I returned a couple of nights ago from the PRSA 2011 International Conference in Orlando, Fla. It was lovely; I got to catch up with so many of my friends whom I don’t get to see except at this conference, make several new ones, and also meet Bill Dorman and Adam Toporek for the first time (we recognized each other immediately across a crowded room, how cool is that?).
I wasn’t staying at the conference hotel but at the hotel where the PRSSA conference was taking place (because of my surgery, I didn’t know until fairly late whether I’d even be able to make it to the conference and by the time I did, no rooms at the main hotel were available).
So instead of going down for breakfast as I’d normally do, my M.O. was to eat it in my room while I chatted for a while on Twitter, etc., and then would make my way over (thank you, PRSA, for organizing the shuttle buses, they were very helpful).
On Sunday, I did just this and realized that I had run out of hot water for my tea (I’m not a coffee drinker). So I called down and asked for another pot of hot water.
Room service, “Why, certainly, Ms. Burke, that’ll be $3.20.”
Me: “I’m sorry, did you just say it would cost me $3.20 for a pot of hot water?”
RS: “Yes, Ms. Burke.”
Me (after a few seconds of silence): “Are you saying a pot of hot water will be $3.20?”
RS: “Yes, ma’am.”
Me (after a few more seconds of silence, because I was really flummoxed and also didn’t feel like being a drama queen that early in the morning): “A pot of hot water will cost me <beat> three dollars <beat> and twenty cents.”
RS (now she paused for a few seconds): “Ms. Burke, let me put you on hold for just a few seconds while I verify that charge.”
I wait, just starting to realize there’s probably a coffee machine in the room where I could boil my own hot water… I know, I was slow on the uptake, but it was early!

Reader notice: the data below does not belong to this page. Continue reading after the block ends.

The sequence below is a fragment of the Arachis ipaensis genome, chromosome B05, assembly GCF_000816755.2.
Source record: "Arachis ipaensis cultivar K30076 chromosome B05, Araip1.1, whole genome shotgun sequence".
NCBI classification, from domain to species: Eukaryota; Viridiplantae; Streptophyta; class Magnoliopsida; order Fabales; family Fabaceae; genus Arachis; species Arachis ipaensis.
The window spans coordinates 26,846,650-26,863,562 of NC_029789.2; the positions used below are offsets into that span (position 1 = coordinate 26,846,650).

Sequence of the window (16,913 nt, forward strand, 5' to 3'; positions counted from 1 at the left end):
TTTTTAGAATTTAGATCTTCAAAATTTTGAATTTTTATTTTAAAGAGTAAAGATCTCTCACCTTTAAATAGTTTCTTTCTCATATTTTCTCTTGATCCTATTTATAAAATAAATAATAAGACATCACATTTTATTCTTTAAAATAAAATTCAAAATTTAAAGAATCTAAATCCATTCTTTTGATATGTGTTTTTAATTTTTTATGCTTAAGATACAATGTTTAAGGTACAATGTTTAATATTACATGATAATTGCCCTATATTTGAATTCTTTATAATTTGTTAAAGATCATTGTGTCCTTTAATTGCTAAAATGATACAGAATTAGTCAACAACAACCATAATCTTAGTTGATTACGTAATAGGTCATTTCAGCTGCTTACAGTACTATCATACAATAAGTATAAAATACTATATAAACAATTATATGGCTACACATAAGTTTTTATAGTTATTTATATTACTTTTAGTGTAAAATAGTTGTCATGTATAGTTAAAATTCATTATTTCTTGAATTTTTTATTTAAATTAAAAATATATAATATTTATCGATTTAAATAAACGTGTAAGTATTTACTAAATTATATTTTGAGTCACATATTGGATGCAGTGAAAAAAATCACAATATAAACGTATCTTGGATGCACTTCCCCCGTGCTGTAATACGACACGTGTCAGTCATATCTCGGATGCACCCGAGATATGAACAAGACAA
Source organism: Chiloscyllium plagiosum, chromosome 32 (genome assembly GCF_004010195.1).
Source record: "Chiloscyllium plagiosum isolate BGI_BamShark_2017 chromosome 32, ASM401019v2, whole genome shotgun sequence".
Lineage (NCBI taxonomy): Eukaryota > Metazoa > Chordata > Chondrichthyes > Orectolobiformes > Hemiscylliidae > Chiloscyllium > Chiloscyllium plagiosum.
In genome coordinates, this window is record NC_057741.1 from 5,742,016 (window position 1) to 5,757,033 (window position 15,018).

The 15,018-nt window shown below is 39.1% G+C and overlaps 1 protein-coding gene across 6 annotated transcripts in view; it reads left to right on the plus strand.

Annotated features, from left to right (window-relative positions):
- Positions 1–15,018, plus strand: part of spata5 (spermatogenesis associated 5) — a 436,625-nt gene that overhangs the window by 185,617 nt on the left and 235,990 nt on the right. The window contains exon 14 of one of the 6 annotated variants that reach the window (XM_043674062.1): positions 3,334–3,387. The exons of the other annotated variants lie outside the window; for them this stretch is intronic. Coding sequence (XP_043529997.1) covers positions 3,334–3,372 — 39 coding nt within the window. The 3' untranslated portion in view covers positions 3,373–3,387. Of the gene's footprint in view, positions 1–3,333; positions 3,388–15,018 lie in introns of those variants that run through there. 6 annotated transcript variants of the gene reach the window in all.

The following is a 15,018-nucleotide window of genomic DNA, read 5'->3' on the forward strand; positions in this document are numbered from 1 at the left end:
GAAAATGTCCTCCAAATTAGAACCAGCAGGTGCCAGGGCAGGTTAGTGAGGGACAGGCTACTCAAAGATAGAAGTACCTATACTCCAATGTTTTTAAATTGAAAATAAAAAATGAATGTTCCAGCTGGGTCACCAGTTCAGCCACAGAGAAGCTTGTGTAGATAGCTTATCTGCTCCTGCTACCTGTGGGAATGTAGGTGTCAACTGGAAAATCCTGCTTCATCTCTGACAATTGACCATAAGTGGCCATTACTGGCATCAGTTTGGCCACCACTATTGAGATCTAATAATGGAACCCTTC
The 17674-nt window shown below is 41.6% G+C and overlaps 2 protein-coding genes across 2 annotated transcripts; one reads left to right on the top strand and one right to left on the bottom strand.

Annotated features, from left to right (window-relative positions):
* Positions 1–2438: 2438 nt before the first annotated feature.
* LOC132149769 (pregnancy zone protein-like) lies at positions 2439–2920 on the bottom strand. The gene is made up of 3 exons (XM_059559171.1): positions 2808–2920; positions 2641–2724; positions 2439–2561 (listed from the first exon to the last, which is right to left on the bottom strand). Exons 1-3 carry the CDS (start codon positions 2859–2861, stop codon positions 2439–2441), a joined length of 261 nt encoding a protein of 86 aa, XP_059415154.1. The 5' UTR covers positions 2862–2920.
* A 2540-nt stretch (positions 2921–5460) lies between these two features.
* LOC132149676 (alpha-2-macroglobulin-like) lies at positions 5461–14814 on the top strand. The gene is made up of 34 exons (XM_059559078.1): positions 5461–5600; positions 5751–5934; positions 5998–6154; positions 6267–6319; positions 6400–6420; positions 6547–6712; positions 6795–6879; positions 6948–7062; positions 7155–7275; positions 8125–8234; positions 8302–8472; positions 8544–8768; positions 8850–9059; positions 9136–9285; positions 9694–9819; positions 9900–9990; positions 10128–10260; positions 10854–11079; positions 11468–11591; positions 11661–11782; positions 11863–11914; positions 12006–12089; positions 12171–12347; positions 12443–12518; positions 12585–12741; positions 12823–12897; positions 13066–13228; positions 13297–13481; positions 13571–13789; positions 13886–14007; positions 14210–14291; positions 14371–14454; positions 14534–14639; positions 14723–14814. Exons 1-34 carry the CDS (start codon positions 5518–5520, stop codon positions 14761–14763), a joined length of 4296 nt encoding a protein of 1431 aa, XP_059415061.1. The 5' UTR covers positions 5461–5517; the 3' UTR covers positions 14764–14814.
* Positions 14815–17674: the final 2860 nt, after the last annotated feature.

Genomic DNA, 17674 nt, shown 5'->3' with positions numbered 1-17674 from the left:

RS comes back on the line: “Ms. Burke, I can waive that charge for you.”
A few minutes later, I had my pot of hot water. Free.
I told this story quite a few times through the conference. First, because it’s funny, and second, because I was proud of myself for getting what I wanted without throwing a tantrum. I mean, I know it was only $3.20, but it was the principle of the thing.
If you are familiar with the performing arts, you’ll know what “subtext” is. When I was in theater school, they were big on subtext (remember, I used to be an actress). It’s what you’re not saying… but the audience gets it anyway.
But you don’t have to have a background in performance to understand subtext; it is implicit in the way we react and respond to people and situations.
In this situation, my subtext was, “Are you kidding me? Do you really think I’m going to pay $3.20 for a pot of hot water?!”
And the hotel employee got that. Granted, it took her a few tries, but she realized what I was saying… even when I wasn’t saying it.
Subtext in social media can be tough.
After all, most of the time we’re on opposite ends of an Internet connection. We can’t even hear each other’s voices. No wonder we (myself included) use so many emoticons when “talking” to each other.
We want to make sure that the person on the other end of the line understands that if our words seem snarky, they’re actually a joke ;), or if they just made a funny, we get it ROFLMAO!!!!!
But there is usually so much more behind what we’re saying.
And when we start listening for the subtext – that’s when we are really listening.
But that’s just what I think. What do you think? Do you think it’s important for businesses to listen to not just what’s being said, but what’s not being said? Do share, because I’d love to do a follow-up post with your input.
And thank you for listening.